OPEC on August 12 issued its latest oil market forecast, revising down its projection of global demand by almost 100,000 b/d for both 2020 and 2021. At the same time, non-OPEC supply is expected to increase more than the organization had previously forecast.
The outlook puts pressure on members of the OPEC+ alliance, in their role as the oil market's swing producers, to remain disciplined if they want to speed a further recovery in oil prices.
OPEC and 10 allies, including Russia, in May implemented the largest coordinated production cut in history of 9.7 million b/d - close to 10% of pre-pandemic demand - during the depths of the market's collapse, helping Dated Brent prices more than triple from their 21-year low in April to around $45/b in recent days.
The cuts have been scaled back to 7.7 million b/d from August through the end of the year and will relax even further to 5.8 million b/d from January 2021 through April 2022.
But high oil inventories - due in large part to the short-lived Saudi-Russian price war in April - will take some time to work down, and the path of coronavirus infections remains uncertain, OPEC acknowledged in its report.
"Looking ahead, crude and product price developments in 2H20 will continue to be impacted by concerns over a second wave of infections and higher global stocks," OPEC said. "Product inventories may remain elevated due to weak road and air transport fuel demand, while gasoil, fuel oil and naphtha prices are expected to continue to receive some support from sectors less affected by the pandemic such as the home heating and petrochemical sectors."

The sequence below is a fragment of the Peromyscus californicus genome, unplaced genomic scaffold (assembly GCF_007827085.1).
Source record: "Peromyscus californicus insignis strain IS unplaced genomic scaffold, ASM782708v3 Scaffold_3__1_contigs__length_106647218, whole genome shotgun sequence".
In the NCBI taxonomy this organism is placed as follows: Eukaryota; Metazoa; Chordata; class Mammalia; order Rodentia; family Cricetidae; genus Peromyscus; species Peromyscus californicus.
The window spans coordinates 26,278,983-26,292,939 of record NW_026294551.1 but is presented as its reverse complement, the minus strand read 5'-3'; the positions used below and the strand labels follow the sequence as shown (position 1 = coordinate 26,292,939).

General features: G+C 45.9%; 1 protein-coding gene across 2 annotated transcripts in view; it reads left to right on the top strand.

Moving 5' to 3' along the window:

Cuts still needed
OPEC pegged global demand for its crude for 2020 at 23.36 million b/d, about 440,000 b/d lower than last month's forecast. OPEC pumped an average of 26.93 million b/d in the first half of the year and 23.17 million b/d in July, according to secondary sources used by the organization to track output.
The July figure was a 980,000 b/d rise from June, when Saudi Arabia, the UAE and Kuwait had made voluntary additional cuts to speed the market's rebalancing.
The report said the data "points to the need for continued efforts to support market rebalancing," both through voluntary production discipline and through stimulus measures by consuming countries to juice the global economy. For 2021, the call on OPEC crude rises to 29.29 million b/d.
OPEC+ officials have said they will remain vigilant in monitoring the market, with a key committee co-chaired by Saudi Arabia and Russia, meeting monthly to assess compliance with quotas and recommend any adjustments to the cuts if needed.
Members that exceeded their production quotas will have to make compensatory cuts in the coming months, moderating the full impact of relaxing the OPEC+ deal, ministers have said.
The monitoring committee next meets online August 18.